The Anatomy Act 1832 (2 & 3 Will. IV c.75) was a United Kingdom Act of Parliament that gave freer license to doctors, teachers of anatomy, and bona fide medical students to dissect donated bodies. It was promulgated in reaction to public fear and revulsion of the illegal trade in corpses.
Before 1832, the Murder Act 1752 stipulated that only the corpses of executed murderers could be used for dissection. By the early nineteenth century, the rise of medical science, occurring at the same time as a reduction in the number of executions, had caused demand to outstrip supply.
As early as about 1810 an anatomical society was formed, to impress on the government the necessity for an alteration in the law. Among the members were John Abernethy, Charles Bell, Everard Home, Benjamin Brodie, Astley Cooper and Henry Cline. The efforts of this body gave rise to an 1828 select committee to report on the question. Details of the evidence are recorded in the minutes of this body.
The report of this committee led to the Bill, but public revulsion and fear at the recent West Port murders sensitised opinion in favour of a change in the law. In 1831, public outcry at the activities of the London Burkers caused further pressure for a Bill.
Passage of the Bill
Public sentiment notwithstanding, there was substantial opposition to the Bill.
… they tell us it was necessary for the purposes of science. Science? Why, who is science for? Not for poor people. Then if it be necessary for the purposes of science, let them have the bodies of the rich, for whose benefit science is cultivated.
— William Cobbett
In 1829 the College of Surgeons petitioned against it, and it was withdrawn in the House of Lords owing to the opposition of the Archbishop of Canterbury William Howley.
In 1832 a new Anatomy Bill was introduced, which, though strongly opposed by Hunt, Sadler and Vyvyan, was supported by Macaulay and O’Connell, and finally passed the House of Lords on the July 19, 1832.
Provisions of the Act
The Act provided that anyone intending to practise anatomy must obtain a licence from the Home Secretary. As a matter of fact only one or two teachers in each institution took out this licence and were known as licensed teachers. They accepted the whole responsibility for the proper treatment of all bodies dissected in the building for which their licence was granted.
Regulating these licensed teachers, and receiving constant reports from them, were four inspectors of anatomy, one each for England, Scotland, Ireland and London, who reported to the Home Secretary and knew the whereabouts of every body being dissected. The principal provision of the act was Section 7 which stipulated that a person having lawful possession of a body may permit it to undergo anatomical examination provided no relative objected. The other sections were subsidiary and detailed the methods of carrying this into effect.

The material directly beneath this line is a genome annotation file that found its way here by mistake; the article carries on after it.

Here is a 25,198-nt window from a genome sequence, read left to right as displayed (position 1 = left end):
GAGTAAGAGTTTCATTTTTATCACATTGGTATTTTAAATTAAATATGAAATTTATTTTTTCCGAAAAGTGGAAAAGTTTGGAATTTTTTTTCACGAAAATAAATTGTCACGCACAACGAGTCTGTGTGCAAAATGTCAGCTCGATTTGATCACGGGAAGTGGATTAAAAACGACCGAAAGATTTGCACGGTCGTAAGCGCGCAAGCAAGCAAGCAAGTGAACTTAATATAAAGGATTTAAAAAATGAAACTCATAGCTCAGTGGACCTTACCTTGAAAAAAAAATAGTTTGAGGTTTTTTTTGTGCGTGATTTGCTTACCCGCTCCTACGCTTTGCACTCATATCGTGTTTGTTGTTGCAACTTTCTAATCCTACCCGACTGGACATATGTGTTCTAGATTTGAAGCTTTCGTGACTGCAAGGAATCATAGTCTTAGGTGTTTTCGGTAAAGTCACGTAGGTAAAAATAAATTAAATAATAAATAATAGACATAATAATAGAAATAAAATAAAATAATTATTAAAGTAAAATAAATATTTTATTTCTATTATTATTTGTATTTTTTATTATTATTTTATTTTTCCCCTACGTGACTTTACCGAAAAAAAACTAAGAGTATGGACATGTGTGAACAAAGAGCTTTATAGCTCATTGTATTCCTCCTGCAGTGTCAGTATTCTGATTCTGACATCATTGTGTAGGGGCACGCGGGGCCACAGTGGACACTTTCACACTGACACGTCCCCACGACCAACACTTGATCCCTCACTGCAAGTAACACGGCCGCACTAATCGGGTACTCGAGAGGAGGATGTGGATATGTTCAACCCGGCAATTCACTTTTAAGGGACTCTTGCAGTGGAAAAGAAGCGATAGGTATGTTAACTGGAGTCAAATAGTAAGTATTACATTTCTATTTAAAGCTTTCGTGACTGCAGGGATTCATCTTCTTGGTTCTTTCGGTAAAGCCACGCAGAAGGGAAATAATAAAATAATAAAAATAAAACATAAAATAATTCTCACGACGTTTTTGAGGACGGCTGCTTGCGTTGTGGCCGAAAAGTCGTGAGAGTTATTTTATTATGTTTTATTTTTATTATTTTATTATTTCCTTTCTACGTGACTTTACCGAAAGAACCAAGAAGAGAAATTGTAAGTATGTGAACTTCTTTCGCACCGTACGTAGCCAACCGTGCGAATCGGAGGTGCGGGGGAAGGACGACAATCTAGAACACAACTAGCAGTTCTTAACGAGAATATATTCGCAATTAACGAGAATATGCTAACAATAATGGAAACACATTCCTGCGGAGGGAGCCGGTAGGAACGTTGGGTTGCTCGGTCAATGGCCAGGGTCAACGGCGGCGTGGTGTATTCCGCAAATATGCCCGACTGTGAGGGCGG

Section 16 repealed parts of sections 4 and 5 of the Offences against the Person Act 1828 (which in turn replaced an Act of Henry VIII, which provided that the bodies of murderers were to be hung in chains or dissected after execution. It provided instead that they were to be either hung in chains or buried within the precincts of the last prison in which the deceased had been confined. The provision for hanging in chains was shortly repealed by the Hanging in Chains Act 1834 and the whole section was repealed and replaced by section 3 of the Offences against the Person Act 1861.
The Act, provided for the needs of physicians, surgeons and students by giving them legal access to corpses that were unclaimed after death, in particular those who died in prison or the workhouse. Further, a person could donate their next of kin’s corpse in exchange for burial at the expense of the donee.
Occasionally a person, following the example of Jeremy Bentham, left their body for the advancement of science, but even then, if his relatives objected, it was not received.
The act was effective in ending the practice of resurrectionists who robbed graves as a means of obtaining cadavers for medical study.
Gunther von Hagens was accused of (but not charged with) breaking the Act because of performing televised autopsy in 2002.
Fear of the Act’s provision that paupers’ bodies could be sold for medical research without their consent, protest riots took place as late as a decade after its implementation. An anatomical theatre in Cambridge was vandalised late in 1833 “by an angry mob determined to put a stop to the dissection of a man; this wave of popular protest alarmed the medical profession who resolved to hide its activities from the general public, and to a greater or lesser extent it has been doing so ever since.”
The Act was repealed by the Anatomy Act 1984 which was, in turn, repealed by Human Tissue Act 2004. Access to corpses for the use of medical science in the UK is now regulated by the Human Tissue Authority. However in Scotland this is still governed by amendments (under the Human Tissue (Scotland) Act 2006) to the existing Anatomy Act, and Scotland will retain an Inspector of Anatomy. It is thought that the provisions of the original 1832 Anatomy Act are the basis of modern thinking on the subject.